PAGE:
Astronite also held a virtual quiz. With questions covering a wide range of astronomy topics, this quiz was certainly not for the uninitiated. The crowd was certainly ready to put their newly-acquired astronomy knowledge to use!
Armed with the facts we (the writers) managed to absorb in our interviews, we still fell short. Despite that, the quiz was a lot of fun, with the question “What is the theme of Astronite” eliciting snickers from the crowd.
Yi Xin, Viktor, Kai Zhe, Haobin and Keane, Raffles Astronomy Club alumni
Astronite was also a place of interest for former Raffles Astronomy Club members. They recalled their time planning and attending CCA sessions during the COVID-19 period fondly. When asked why they came back, they exclaimed, “We still love Astronomy!”
Viktor, a former Academic IC during his time as EXCO recalled, “I taught [Astronomy] in very simple terms so everybody could understand and get into the subjects easier. Astronomy is not very daunting even though it is very mathematical. Astronomy is more accessible and less esoteric than you think it is.”
As the carnival activities came to an end, it was time for the attendees to move on to stargazing.
After hearing about the wonders of the night sky, we were certainly very eager to examine its beauty for ourselves, a sentiment certainly shared by all those attending.
At the parade square, the members of the Astronomy Club were busy setting up the 7 telescopes allocated for stargazing, with each aimed at a different feature of the night sky. Preparing the telescopes required great focus, involving precise adjustments and calibrations, with extra care being put into stabilising these fragile yet amazing tools.
As we observed the astronomers at work on their slick and modern telescopes, we could not help but wonder about the various devices invented by people centuries back with the purpose of viewing and charting our night sky.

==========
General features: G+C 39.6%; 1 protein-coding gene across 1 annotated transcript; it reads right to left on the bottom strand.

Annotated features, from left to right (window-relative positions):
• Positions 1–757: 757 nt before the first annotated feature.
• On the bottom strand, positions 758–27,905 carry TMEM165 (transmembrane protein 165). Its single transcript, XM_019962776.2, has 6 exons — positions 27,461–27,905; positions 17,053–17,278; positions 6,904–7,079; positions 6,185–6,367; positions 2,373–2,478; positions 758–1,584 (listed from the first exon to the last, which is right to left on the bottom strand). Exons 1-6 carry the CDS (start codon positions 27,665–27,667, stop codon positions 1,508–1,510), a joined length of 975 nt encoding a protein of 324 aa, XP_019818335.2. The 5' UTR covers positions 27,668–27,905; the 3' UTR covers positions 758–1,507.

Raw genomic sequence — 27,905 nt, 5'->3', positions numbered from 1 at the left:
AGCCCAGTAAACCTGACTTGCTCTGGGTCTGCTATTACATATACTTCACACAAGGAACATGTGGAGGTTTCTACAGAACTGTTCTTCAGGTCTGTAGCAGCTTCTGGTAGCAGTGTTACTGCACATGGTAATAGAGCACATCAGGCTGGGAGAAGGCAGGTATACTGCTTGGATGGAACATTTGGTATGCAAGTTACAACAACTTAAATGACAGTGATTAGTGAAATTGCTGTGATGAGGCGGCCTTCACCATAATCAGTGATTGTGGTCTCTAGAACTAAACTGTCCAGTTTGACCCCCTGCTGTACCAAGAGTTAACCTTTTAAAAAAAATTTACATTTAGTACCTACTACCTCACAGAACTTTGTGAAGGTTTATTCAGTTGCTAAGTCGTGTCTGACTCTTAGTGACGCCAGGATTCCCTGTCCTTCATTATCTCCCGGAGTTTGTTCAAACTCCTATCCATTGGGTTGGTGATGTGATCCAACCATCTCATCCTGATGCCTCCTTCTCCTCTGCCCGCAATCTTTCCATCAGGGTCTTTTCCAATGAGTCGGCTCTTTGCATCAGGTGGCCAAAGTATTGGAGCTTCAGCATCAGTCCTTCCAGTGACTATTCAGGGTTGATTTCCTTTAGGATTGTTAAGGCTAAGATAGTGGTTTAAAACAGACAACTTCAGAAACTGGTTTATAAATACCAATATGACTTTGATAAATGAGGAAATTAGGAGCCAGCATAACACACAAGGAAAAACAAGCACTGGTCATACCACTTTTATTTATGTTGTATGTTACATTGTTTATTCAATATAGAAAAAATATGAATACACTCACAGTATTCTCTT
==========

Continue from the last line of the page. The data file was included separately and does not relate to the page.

These people took the first step in building a greater understanding of humanity’s place in the universe and we should appreciate the resourcefulness and initiative the pioneers of astronomy have shown in pursuit of their passion, for it is only through their efforts that we are now able to admire the stars and comprehend what they mean to us a species.
Though most of their names have faded into the annals of history, their drive for their craft is passed on, as evidenced by the hardworking organisers who helped make Astronite possible, spreading the beauty of astronomy to an even wider audience.
“There’s a lot of stuff you don’t really see like booking of venues and background stuff like making sure all the logistics are in place. Even things like contacting external partners, which include contacting other JCs and secondary schools to participate in this event,” Om remarked.
Though we may not see it, the preparation for Astronite has been tough, with motivation and communication being issues the EXCO as well as all those involved have worked tirelessly to overcome.
“With so many people involved in the event, it is quite easy to overlook a link and forget sometimes to tell someone about something. We have to take note of what kinds of stuff [external partners] are bringing, making sure that their setups are all in place and bringing them over when they get here.”
Astronite rehearsal conducted 3 days before the event
In the parade square, the atmosphere was electric. The crowd was abuzz as everyone waited for the telescopes to be assembled, like concertgoers waiting for our favourite artiste to appear. Some attendees showed off their prizes and discussed astronomy facts while others chose to relax and reflect on their experience that night.
“Astronomy makes us think of so many things — Why are we here? How did we get here? How did the earth get formed? What future are we heading towards?” Mr Silas Yeem, a teacher at NUS High commented, “Though the attendees come from different schools, it is heartening to see us all united under this one sky.”
Photo of the night sky (Image courtesy of Raffles Astronomy Club)
Unfortunately, clouds permeated the night sky, obstructing our view of the mesmerising constellations and stars. Staring at the clouds, knowing that despite our technological advancements, the universe could still be hidden behind this “simple” wall formed by a planet we believe to have dominance over, was humbling.
Despite this setback, the spirits of the attendees remained high. Though we were not able to see the stars, we still left the event feeling fulfilled. Having gained a deeper appreciation of the universe, a passion for astronomy was no doubt ignited within us.